By Jeremy Herb
However, Dzirkaln, addressing Russian media at the Farnborough airshow in England, said that exports already sold to Syria would continue.
That means that the helicopter shipment that sparked outrage among U.S. officials — most notably Secretary of State Hillary Clinton — is unlikely to be stopped.
Obama administration officials and lawmakers in Congress remained dissatisfied, and they used the helicopters as fresh evidence that Russia was complicit in Assad’s forces' killings.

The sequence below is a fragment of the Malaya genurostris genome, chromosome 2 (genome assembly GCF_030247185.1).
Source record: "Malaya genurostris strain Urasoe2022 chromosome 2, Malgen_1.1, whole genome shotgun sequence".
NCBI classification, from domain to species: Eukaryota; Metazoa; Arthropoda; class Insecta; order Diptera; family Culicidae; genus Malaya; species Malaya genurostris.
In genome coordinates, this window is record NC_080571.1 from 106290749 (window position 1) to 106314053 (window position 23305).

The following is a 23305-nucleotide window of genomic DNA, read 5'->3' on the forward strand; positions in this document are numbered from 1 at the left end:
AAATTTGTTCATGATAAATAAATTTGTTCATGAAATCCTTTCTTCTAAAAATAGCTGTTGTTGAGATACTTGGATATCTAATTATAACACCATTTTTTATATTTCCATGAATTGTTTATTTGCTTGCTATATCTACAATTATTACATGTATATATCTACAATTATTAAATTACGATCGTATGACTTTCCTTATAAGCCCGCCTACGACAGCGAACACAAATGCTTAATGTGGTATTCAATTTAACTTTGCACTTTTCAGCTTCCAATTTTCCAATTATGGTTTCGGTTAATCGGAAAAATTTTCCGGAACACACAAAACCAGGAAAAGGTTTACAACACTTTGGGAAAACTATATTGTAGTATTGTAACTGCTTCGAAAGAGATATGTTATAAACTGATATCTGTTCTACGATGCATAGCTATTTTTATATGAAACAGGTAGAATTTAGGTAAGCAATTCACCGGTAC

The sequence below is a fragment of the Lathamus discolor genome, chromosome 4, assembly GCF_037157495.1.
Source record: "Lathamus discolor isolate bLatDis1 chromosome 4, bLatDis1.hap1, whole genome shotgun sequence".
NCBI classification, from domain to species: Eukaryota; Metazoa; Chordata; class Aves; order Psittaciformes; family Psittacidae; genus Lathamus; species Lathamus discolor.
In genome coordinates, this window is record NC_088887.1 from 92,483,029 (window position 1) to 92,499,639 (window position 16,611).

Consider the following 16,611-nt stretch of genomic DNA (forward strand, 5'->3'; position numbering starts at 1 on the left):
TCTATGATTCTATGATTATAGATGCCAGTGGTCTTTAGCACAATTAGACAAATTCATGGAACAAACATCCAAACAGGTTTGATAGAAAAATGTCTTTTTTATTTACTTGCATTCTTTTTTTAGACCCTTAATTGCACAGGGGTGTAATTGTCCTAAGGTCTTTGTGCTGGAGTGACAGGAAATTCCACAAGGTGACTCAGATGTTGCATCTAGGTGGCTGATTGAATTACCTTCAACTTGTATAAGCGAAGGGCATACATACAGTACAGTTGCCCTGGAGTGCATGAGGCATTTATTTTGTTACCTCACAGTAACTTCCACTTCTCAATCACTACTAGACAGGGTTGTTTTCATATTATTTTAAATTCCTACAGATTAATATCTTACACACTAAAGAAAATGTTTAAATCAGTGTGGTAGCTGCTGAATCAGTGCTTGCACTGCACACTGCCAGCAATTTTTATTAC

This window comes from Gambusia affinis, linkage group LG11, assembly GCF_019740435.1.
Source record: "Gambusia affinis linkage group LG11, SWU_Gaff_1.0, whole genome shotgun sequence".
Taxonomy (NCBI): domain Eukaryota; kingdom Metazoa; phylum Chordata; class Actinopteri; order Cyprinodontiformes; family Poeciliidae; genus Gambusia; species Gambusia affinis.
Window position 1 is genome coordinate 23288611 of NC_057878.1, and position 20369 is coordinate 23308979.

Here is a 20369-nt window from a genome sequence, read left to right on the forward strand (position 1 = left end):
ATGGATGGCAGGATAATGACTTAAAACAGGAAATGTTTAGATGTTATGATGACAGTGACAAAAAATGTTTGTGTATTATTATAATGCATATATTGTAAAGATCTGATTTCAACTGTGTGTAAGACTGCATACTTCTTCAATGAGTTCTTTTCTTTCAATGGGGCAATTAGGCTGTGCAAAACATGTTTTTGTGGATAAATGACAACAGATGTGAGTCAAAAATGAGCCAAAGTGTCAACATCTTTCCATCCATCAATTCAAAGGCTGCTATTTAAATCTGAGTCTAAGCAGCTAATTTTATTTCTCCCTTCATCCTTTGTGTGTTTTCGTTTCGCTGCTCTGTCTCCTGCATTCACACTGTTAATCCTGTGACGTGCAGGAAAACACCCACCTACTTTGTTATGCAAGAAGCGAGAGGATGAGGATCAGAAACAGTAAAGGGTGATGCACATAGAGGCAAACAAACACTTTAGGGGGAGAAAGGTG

The dust-up over the helicopter shipments occurred just before President Obama met with Russian President Vladimir Putin in what was described as a chilly conversation.
The United States has been frustrated by Moscow blocking further action by the U.N. Security Council to stop the violence in Syria, where the British-based Syrian Observatory for Human Rights said Monday that more than 17,000 have been killed, according to the AP. Other estimates are closer to 14,000 dead.
As for the helicopters themselves, the first ship attempting to deliver them was turned back after an insurance issue cropped up, but Russia said two weeks ago that a second ship would carry the choppers to Syria.